# Differentiability implies Lipschitz continuity

Let $f:[0,1]\to\mathbb{R}$ be a continuous function and suppose $f$ is differentiable at $x_0\in [0,1]$. Is it true that there exists $L>0$ such that $\lvert f(x)-f(x_0)\lvert\leq L\lvert x-x_0\lvert$?

I know that local continuously differentiable implies local Lipschitz continuity. Is this still true in the case given above?

• This is not a duplicate. This question asks about a continuous function on a compact set. The cited question does not specify either continuity or compactness. – robjohn May 19 '13 at 17:43

From differentiability at $x_0$, you will find an $L_1$ such that $| f(x)-f(x_0) |\leq L_1| x-x_0|$ for $|x-x_0| < \delta$. Since $f$ is continuous on a compact set, $|f(x)|_{\infty} < \infty$. This will give you an $L_2$ such that $| f(x)-f(x_0) |\leq L_2| x-x_0|$ for $|x-x_0| \geq \delta$. Take $L = \max \{L_1, L_2\}$.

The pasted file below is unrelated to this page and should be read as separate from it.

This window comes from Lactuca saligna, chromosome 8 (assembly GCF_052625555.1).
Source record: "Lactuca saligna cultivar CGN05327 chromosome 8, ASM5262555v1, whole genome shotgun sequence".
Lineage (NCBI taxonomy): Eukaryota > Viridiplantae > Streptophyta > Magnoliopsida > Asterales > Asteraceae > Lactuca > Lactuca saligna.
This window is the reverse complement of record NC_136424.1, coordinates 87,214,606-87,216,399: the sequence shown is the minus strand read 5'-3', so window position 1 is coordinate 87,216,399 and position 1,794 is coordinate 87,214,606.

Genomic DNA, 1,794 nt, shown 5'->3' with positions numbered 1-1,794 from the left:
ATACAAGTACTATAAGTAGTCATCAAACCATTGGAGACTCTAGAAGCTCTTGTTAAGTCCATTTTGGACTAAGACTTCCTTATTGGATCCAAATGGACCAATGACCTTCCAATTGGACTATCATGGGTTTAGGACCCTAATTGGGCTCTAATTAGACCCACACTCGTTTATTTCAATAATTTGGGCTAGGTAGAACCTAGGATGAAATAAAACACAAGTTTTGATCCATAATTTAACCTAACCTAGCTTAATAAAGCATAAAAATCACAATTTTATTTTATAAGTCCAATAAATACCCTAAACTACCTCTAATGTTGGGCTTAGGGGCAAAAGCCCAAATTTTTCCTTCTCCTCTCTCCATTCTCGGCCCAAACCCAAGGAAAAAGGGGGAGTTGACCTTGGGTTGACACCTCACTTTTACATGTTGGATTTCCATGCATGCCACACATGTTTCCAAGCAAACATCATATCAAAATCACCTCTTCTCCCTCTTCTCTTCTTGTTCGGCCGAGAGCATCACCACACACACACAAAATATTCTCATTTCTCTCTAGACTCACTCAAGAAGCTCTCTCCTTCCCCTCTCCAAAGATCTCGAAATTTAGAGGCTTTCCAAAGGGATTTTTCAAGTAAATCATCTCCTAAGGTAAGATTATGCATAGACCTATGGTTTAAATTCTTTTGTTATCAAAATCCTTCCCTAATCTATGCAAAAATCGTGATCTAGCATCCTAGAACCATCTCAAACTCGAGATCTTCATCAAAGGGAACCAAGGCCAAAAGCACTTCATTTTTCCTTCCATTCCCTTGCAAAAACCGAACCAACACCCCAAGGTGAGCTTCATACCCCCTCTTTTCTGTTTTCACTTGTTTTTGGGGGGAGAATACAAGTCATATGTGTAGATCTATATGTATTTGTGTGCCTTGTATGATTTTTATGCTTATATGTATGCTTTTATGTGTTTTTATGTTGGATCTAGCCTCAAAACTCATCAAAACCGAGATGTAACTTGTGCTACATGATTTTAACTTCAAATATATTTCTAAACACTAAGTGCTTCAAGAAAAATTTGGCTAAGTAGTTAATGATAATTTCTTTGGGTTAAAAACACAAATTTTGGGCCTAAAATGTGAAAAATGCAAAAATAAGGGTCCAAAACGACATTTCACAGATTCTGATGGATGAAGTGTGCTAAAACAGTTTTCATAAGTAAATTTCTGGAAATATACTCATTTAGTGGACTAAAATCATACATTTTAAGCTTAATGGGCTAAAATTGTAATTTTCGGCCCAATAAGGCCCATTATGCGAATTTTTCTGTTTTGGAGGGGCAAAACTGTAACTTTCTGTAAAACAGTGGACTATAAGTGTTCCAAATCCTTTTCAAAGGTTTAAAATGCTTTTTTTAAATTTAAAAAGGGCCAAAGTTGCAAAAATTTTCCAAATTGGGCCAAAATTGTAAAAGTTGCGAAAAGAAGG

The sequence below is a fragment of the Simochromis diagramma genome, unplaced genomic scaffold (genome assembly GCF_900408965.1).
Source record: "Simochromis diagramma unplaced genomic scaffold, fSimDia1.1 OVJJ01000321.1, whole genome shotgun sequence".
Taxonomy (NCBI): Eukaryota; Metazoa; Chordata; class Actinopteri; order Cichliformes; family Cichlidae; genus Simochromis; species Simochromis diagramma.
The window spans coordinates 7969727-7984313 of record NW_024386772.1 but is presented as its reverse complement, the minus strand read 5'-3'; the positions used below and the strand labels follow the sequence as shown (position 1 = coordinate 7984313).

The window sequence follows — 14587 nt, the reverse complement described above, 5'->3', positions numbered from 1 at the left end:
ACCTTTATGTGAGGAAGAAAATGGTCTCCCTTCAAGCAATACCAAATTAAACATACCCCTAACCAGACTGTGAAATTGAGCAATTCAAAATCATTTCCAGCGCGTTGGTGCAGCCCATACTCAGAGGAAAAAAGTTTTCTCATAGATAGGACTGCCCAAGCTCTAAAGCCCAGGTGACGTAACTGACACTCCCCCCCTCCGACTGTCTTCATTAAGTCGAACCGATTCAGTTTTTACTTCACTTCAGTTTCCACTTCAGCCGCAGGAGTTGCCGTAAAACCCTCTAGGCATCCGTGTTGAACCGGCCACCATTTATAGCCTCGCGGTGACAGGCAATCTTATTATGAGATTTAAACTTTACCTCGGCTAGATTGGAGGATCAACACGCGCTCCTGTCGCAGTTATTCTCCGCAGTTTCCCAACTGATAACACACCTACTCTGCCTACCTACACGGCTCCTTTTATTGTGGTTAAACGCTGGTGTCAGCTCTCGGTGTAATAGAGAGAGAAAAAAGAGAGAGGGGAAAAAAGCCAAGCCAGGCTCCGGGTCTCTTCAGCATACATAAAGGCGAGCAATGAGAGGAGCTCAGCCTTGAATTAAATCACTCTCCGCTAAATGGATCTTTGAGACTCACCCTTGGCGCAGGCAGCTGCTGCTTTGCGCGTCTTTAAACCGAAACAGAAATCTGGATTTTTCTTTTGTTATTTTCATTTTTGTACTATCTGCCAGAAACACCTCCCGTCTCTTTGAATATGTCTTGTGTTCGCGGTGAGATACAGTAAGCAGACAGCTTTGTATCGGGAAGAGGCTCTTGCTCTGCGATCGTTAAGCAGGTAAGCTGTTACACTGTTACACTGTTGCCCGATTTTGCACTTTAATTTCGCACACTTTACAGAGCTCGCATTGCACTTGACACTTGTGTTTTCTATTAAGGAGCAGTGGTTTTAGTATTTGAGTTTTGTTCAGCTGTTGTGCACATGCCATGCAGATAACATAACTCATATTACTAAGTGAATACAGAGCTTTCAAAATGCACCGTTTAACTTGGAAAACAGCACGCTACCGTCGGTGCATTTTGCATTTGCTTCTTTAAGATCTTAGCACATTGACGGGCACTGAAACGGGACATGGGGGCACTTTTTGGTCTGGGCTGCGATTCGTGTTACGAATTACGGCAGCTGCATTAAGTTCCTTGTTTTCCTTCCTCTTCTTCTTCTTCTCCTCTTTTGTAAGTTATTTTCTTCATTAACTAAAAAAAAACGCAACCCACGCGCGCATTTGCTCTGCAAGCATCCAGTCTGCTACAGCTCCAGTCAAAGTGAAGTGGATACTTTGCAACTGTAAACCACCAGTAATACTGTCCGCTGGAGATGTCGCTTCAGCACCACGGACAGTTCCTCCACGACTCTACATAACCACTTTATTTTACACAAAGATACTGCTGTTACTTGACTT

Let $$f:[0,1]\to\mathbb{R},\, f(x)=x^{\frac{3}{2}}\sin(\frac{1}{x}),\,x>0,\, f(0)=0$$. Then it's derivate outside $$0$$ is $$f^`(x)=\frac{3}{2}x^{\frac{1}{2}}\sin(\frac{1}{x})-x^{-\frac{1}{2}}\cos(\frac{1}{x})$$ and note that $$\limsup_{x\downarrow 0}|f^´(x)|=\infty$$.
Furthermore $$f$$ is differentiable in $$0$$ since $$$$\lim_{h\downarrow 0}\left\lvert\frac{h^{\frac{3}{2}}\sin(\frac{1}{h})}{h}\right\rvert\leq\lim_{h\downarrow 0}\left\lvert h^{\frac{1}{2}}\right\rvert=0 \, ,$$$$ so $$f$$ actually meets your requirements.
But the unbounded derivative outside $$0$$ gives us that there is no $$\epsilon > 0$$ and $$L\geq0$$ such that $$|f(x)-f(y)|\leq L|x-y|\, \forall\, x,\,y\in[0,\epsilon]$$.